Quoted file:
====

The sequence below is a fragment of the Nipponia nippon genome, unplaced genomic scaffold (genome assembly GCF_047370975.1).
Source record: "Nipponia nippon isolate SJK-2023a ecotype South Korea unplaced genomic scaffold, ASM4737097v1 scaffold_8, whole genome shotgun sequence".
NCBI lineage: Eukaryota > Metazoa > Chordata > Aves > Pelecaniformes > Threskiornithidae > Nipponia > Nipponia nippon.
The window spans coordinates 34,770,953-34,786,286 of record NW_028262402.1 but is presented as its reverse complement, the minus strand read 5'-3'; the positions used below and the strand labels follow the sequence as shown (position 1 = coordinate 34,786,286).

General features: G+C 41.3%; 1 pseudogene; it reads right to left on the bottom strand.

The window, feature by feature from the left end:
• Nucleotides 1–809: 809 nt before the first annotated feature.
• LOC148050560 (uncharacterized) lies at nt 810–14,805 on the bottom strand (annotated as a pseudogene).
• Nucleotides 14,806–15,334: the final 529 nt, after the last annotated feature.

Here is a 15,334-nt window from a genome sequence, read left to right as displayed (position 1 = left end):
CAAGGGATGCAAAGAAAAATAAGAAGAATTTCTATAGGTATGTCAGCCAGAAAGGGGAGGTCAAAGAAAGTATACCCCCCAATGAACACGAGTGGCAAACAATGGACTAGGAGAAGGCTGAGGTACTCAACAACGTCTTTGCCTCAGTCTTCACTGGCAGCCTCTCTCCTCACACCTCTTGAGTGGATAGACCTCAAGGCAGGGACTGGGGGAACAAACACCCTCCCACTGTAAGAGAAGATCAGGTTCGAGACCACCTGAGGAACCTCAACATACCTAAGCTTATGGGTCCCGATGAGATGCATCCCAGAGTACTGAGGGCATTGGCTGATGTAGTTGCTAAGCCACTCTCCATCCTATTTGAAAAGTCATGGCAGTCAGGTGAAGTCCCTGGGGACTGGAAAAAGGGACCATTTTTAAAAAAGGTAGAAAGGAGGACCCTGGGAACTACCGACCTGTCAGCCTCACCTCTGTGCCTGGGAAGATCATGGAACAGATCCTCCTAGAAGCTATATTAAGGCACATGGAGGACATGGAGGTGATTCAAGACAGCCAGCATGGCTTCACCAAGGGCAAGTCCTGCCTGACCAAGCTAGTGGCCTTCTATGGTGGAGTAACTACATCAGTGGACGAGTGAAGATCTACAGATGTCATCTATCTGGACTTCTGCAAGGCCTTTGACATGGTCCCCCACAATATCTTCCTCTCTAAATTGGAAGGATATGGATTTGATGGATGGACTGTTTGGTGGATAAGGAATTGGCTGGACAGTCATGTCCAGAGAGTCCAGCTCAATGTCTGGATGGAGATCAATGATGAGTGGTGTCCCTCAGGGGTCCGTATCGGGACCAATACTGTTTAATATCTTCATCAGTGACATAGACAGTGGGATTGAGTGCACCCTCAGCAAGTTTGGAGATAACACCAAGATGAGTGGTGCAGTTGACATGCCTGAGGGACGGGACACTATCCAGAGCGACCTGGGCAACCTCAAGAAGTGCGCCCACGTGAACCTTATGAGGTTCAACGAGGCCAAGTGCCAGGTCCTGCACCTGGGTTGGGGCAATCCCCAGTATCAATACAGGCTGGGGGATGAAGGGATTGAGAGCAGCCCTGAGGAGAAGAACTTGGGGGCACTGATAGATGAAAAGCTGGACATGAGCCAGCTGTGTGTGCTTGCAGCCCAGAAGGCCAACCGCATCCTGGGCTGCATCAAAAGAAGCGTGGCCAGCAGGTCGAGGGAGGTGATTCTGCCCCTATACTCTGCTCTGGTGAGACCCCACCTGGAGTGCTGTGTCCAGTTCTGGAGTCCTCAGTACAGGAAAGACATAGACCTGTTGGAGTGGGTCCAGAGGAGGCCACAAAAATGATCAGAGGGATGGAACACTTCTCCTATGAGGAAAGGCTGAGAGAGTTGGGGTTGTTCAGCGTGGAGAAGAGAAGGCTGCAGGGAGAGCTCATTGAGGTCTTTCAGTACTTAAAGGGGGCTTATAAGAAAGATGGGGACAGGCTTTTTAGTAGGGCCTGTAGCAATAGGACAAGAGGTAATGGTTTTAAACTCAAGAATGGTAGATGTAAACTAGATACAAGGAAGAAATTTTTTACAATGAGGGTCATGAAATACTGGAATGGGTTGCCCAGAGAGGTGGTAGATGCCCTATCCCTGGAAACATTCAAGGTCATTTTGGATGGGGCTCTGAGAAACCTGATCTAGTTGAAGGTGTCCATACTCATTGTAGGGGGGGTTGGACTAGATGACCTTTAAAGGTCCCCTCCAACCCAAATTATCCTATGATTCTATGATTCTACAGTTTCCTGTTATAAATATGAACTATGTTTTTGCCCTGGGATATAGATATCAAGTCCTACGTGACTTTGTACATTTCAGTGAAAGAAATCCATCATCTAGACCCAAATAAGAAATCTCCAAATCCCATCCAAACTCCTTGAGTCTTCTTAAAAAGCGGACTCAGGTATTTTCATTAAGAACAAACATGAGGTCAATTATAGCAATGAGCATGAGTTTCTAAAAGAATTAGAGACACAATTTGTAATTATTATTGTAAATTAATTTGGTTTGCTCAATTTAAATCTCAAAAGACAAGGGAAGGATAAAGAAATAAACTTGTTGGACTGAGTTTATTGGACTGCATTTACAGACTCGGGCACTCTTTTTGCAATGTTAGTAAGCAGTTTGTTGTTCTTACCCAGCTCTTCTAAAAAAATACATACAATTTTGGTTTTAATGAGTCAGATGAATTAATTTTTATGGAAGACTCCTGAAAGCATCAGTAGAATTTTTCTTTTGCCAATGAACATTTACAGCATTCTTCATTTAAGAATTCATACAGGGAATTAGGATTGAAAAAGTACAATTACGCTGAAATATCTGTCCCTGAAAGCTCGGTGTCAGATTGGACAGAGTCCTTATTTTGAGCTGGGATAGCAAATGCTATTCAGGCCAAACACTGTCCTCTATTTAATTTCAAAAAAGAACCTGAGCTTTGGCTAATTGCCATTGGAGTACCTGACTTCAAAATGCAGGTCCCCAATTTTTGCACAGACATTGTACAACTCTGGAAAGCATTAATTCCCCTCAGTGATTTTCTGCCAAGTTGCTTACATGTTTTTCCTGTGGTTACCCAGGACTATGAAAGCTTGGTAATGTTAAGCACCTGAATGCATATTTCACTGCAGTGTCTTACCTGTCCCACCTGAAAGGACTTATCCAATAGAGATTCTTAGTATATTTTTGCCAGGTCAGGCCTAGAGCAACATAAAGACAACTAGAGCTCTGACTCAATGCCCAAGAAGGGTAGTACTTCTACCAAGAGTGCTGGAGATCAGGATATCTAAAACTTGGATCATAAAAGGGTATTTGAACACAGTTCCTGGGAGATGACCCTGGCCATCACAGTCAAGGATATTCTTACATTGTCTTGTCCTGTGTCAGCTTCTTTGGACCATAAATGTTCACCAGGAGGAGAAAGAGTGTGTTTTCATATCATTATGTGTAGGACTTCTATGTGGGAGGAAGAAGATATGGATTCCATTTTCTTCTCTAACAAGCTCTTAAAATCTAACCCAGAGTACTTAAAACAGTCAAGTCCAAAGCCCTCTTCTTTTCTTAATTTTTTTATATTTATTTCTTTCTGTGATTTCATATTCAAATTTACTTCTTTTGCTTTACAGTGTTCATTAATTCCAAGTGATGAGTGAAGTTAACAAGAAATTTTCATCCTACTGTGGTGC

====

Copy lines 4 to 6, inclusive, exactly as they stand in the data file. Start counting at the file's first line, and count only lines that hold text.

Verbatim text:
The window spans coordinates 34,770,953-34,786,286 of record NW_028262402.1 but is presented as its reverse complement, the minus strand read 5'-3'; the positions used below and the strand labels follow the sequence as shown (position 1 = coordinate 34,786,286).

General features: G+C 41.3%; 1 pseudogene; it reads right to left on the bottom strand.

The window, feature by feature from the left end: